Earlier in the year, Namibia experienced setbacks in its hopes of introducing a national basic income. Instead, anti-poverty actions have been concentrated on job creation and the establishment of a food bank.
This was a particular disappointment, given that President Hage Geingob had declared basic income grants part of his anti-poverty agenda as recently as December 2015 .
The food bank program was rolled out on June 30, and some activists are now urging that it be supplemented or replaced by a basic income grant.
For instance, at the union’s July workshop for leaders and shop stewards, members of the Metal Allied Namibian Workers’ Union identified a basic income grant as one of several a policy urgently needed in Namibia .
As another example, Veparura Kandirikirira, the secretary general of the National Unity Democratic Organisation (NUDO) Party Youth League, was reported in The Namibian as saying that “the food bank programme does not provide much of a solution to sustain the lives of the poor as they may choose to sell the food aid from government” and that, instead of a food bank, a basic income grant should be adopted to combat poverty in Namibia. According to the report, Kandirikirira “said government should also not have to choose what people eat; instead, they should decide for themselves” .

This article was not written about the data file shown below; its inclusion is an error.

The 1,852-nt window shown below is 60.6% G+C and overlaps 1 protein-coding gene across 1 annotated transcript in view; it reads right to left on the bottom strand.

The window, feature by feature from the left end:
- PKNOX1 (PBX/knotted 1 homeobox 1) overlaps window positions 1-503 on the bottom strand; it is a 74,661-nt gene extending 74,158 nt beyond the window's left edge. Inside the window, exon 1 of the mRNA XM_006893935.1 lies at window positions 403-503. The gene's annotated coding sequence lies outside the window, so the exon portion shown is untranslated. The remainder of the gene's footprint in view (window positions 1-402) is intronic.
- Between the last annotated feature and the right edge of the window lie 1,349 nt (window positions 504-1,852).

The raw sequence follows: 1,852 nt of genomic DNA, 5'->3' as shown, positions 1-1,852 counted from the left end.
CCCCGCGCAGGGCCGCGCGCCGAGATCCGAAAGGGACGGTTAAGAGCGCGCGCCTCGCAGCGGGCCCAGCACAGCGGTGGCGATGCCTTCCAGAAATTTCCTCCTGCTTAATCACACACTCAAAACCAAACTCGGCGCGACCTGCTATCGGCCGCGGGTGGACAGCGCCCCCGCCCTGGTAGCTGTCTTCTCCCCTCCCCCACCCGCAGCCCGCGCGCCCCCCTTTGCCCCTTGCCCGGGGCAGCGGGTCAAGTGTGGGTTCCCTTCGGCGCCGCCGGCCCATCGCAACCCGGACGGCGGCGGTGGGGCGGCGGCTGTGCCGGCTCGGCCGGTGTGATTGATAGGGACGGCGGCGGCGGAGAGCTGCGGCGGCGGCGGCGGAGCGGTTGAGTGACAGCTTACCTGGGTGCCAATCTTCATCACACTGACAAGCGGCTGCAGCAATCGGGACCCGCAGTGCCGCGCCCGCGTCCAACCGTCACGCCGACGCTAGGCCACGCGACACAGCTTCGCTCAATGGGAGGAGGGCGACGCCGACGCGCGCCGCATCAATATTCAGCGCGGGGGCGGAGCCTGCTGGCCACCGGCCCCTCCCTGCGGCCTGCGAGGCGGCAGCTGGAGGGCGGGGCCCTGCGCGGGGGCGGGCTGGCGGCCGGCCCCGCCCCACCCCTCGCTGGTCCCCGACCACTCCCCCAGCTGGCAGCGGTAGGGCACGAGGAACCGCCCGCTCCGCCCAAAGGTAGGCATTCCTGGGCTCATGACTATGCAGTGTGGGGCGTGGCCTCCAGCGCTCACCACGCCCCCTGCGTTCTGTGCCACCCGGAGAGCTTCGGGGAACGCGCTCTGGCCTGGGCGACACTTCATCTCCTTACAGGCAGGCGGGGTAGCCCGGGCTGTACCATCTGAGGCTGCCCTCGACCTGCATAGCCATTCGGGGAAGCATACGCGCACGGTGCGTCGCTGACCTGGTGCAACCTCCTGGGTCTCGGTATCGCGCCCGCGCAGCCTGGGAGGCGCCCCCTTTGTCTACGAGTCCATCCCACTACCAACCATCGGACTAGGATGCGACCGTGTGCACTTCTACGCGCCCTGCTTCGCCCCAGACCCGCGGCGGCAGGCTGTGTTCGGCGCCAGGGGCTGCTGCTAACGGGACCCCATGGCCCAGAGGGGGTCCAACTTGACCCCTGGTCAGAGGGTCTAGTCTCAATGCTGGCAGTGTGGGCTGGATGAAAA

Kate is a member of BIEN's Executive Committee Basic Income News team. Before joining BIEN, she earned a PhD in philosophy from the Ohio State University (and a masters in statistics before that). She presently holds a part-time administrative position with OSU Philosophy, and she does a lot of unpaid work on behalf of the basic income movement. She's on Patreon (a participant in the BIG Patreon Creator Pledge) to help support her latter unpaid work. (You too can support her there!)